BROADALBIN — The New York State Comptroller’s Office has issued an audit report stating the village mayor and board of trustees have not been adequately monitoring the village’s cash receipts and disbursements since at least June of 2018.
Although the Comptroller’s audit did not “disclose any discrepancies” in the village’s financial records it did determine the village did not have sufficient internal controls to monitor cash receipts and disbursements by the village’s former Clerk-Treasurer Sheila Bleyl. The report also showed adequate records do not exist to determine whether the village’s cash receipts were always deposited “intact” during the audit period from June 2018 to Jan. 2020.
“The clerk-treasurer performed all aspects of the cash receipts and disbursements processes, including collecting, depositing and recording cash receipts; preparing and signing checks for claims payments and payroll; reconciling bank accounts; and making journal entries,” reads the report. “She performed these duties without adequate review or approval by the Mayor or Board and, in some instances, without any review or approval. In addition, other than the clerk-treasurer, no one received or reviewed bank statements or canceled check images to help minimize the risk of unauthorized transactions or other errors or irregularities occurring and remaining undetected.”
Mayor Lawrence Cornell said the village board and mayor have monitored Bleyl’s handling of the village’s finances on a monthly basis, but never officially signed off on them to create a record that would show they had provided oversight. He said the village has changed that practice.
“We will and have been in communication with them about what their expectations are, and we will comply with the expectations,” Cornell said.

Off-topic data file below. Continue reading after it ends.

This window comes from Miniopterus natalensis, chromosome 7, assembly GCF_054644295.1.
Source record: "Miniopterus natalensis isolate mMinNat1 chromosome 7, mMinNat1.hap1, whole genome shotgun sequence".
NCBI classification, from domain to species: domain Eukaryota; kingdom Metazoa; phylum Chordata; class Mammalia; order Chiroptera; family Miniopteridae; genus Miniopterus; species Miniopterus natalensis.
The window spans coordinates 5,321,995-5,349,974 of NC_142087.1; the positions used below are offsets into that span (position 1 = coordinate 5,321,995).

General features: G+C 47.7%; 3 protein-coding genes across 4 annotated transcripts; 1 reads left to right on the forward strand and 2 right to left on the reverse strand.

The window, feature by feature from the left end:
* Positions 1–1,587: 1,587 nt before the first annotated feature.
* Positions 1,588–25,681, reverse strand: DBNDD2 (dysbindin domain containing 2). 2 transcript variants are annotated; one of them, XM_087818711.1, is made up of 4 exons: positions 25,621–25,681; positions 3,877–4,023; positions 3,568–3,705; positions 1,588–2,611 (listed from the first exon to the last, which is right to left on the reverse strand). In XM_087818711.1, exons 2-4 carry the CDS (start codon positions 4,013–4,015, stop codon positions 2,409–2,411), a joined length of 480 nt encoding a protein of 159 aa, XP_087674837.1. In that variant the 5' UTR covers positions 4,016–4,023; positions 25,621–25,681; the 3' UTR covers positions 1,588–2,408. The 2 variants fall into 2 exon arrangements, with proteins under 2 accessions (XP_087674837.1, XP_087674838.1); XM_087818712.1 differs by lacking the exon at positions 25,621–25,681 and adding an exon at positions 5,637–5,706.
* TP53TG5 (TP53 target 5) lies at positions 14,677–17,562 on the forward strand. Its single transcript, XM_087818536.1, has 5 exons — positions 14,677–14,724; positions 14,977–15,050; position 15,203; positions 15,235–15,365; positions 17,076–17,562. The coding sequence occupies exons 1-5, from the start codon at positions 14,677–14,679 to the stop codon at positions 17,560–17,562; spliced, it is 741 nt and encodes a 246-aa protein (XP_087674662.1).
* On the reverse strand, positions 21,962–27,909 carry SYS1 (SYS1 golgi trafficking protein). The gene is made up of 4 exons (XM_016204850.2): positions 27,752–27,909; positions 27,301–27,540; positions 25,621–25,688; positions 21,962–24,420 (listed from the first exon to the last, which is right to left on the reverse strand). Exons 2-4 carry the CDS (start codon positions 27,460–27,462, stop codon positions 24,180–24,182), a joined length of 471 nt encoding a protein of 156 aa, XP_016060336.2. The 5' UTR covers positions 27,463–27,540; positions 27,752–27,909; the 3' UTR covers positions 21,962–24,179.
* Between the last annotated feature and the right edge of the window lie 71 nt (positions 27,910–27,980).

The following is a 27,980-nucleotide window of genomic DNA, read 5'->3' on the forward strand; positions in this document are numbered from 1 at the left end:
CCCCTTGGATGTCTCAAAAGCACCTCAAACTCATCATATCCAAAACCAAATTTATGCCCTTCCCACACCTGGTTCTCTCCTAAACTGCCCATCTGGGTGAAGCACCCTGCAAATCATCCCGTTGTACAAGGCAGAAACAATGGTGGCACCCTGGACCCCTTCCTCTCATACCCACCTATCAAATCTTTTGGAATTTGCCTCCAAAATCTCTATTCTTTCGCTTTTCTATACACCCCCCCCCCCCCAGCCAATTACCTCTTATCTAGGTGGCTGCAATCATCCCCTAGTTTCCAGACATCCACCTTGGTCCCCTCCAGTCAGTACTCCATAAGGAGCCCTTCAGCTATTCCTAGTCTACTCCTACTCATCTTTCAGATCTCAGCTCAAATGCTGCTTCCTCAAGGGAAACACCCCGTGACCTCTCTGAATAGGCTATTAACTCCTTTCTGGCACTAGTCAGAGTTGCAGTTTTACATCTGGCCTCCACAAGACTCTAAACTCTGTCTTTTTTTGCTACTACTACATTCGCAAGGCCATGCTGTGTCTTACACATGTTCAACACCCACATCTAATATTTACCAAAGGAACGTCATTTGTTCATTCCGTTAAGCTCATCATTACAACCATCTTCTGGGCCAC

According to the audit report, the comptroller’s office reviewed cash receipts for the collection dates of 30 water charges and sewer rents totaling $339,467 and the deposit dates of 30 property tax receipts totaling $192,662, and found that the clerk-treasurer deposited the total amounts collected on those days and all
collections in a timely manner.
“However, because the clerk-treasurer did not maintain detailed and itemized supporting documentation, we could not determine whether the deposits were made intact,” reads the audit report.
Cornell said the comptroller’s audit was not a surprise to village officials, because they requested it.
“Who does this? We requested that audit, our clerk asked for it, because she was so confident because she was leaving office and she wanted to make sure that she left with a clean slate,” Cornell said. “They took time to explain this to us, because they’re out in a lot of different communities and they see ways that nefarious people steal. We didn’t have that problem, but they’re telling us there are some loopholes that people might use, because the workforce is so poor nowadays. Again, they didn’t find any misappropriation.”
The comptroller’s office indicated in the report that there are risks associated with a “lack of segregation” of the duties of a village clerk and village treasurer when the two positions are combined as a clerk-treasurer.
Cornell said the village is keeping the position combined, and it is being performed by Michele Rackmyre, who was trained by Bleyl for “months and months”, but is now performing the entire job.
According to the comptroller’s report Bleyl was appointed April 1, 2019 at which time Bleyl was given the position of deputy clerk-treasurer to assist and train her through the end of the audit period on Jan. 31, 2020.
Cornell said Bleyl is still partially employed by the village.